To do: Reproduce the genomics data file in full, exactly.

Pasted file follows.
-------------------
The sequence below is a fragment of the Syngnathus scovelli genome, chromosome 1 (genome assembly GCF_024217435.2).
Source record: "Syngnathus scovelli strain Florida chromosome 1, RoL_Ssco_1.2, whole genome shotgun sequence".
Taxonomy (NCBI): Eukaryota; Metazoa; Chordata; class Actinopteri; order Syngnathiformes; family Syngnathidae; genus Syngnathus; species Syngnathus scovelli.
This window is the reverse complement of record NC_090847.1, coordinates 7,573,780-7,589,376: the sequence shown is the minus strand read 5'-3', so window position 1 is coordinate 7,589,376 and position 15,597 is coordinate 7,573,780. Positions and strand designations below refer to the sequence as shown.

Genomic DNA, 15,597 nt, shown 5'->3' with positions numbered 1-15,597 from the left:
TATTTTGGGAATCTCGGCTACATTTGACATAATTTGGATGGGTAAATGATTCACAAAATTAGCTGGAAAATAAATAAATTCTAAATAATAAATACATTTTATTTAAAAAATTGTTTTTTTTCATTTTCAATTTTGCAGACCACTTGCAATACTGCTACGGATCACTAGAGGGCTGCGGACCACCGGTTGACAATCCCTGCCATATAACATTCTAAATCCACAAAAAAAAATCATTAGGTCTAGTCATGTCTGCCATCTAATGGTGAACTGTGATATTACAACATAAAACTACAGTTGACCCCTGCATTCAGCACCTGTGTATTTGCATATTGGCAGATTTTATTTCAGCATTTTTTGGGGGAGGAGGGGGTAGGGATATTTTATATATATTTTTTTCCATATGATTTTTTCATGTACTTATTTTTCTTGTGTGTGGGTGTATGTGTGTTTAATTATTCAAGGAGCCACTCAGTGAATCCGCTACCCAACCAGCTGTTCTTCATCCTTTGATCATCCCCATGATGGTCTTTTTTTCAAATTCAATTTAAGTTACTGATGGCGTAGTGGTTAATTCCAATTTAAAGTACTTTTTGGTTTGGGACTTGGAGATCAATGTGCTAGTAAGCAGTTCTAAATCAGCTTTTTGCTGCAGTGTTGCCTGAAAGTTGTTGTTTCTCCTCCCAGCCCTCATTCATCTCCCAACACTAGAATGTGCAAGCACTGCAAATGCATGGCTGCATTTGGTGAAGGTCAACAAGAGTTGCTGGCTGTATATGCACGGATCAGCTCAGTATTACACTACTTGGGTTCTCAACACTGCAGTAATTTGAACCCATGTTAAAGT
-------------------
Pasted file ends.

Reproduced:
The sequence below is a fragment of the Syngnathus scovelli genome, chromosome 1 (genome assembly GCF_024217435.2).
Source record: "Syngnathus scovelli strain Florida chromosome 1, RoL_Ssco_1.2, whole genome shotgun sequence".
Taxonomy (NCBI): Eukaryota; Metazoa; Chordata; class Actinopteri; order Syngnathiformes; family Syngnathidae; genus Syngnathus; species Syngnathus scovelli.
This window is the reverse complement of record NC_090847.1, coordinates 7,573,780-7,589,376: the sequence shown is the minus strand read 5'-3', so window position 1 is coordinate 7,589,376 and position 15,597 is coordinate 7,573,780. Positions and strand designations below refer to the sequence as shown.

Genomic DNA, 15,597 nt, shown 5'->3' with positions numbered 1-15,597 from the left:
TATTTTGGGAATCTCGGCTACATTTGACATAATTTGGATGGGTAAATGATTCACAAAATTAGCTGGAAAATAAATAAATTCTAAATAATAAATACATTTTATTTAAAAAATTGTTTTTTTTCATTTTCAATTTTGCAGACCACTTGCAATACTGCTACGGATCACTAGAGGGCTGCGGACCACCGGTTGACAATCCCTGCCATATAACATTCTAAATCCACAAAAAAAAATCATTAGGTCTAGTCATGTCTGCCATCTAATGGTGAACTGTGATATTACAACATAAAACTACAGTTGACCCCTGCATTCAGCACCTGTGTATTTGCATATTGGCAGATTTTATTTCAGCATTTTTTGGGGGAGGAGGGGGTAGGGATATTTTATATATATTTTTTTCCATATGATTTTTTCATGTACTTATTTTTCTTGTGTGTGGGTGTATGTGTGTTTAATTATTCAAGGAGCCACTCAGTGAATCCGCTACCCAACCAGCTGTTCTTCATCCTTTGATCATCCCCATGATGGTCTTTTTTTCAAATTCAATTTAAGTTACTGATGGCGTAGTGGTTAATTCCAATTTAAAGTACTTTTTGGTTTGGGACTTGGAGATCAATGTGCTAGTAAGCAGTTCTAAATCAGCTTTTTGCTGCAGTGTTGCCTGAAAGTTGTTGTTTCTCCTCCCAGCCCTCATTCATCTCCCAACACTAGAATGTGCAAGCACTGCAAATGCATGGCTGCATTTGGTGAAGGTCAACAAGAGTTGCTGGCTGTATATGCACGGATCAGCTCAGTATTACACTACTTGGGTTCTCAACACTGCAGTAATTTGAACCCATGTTAAAGT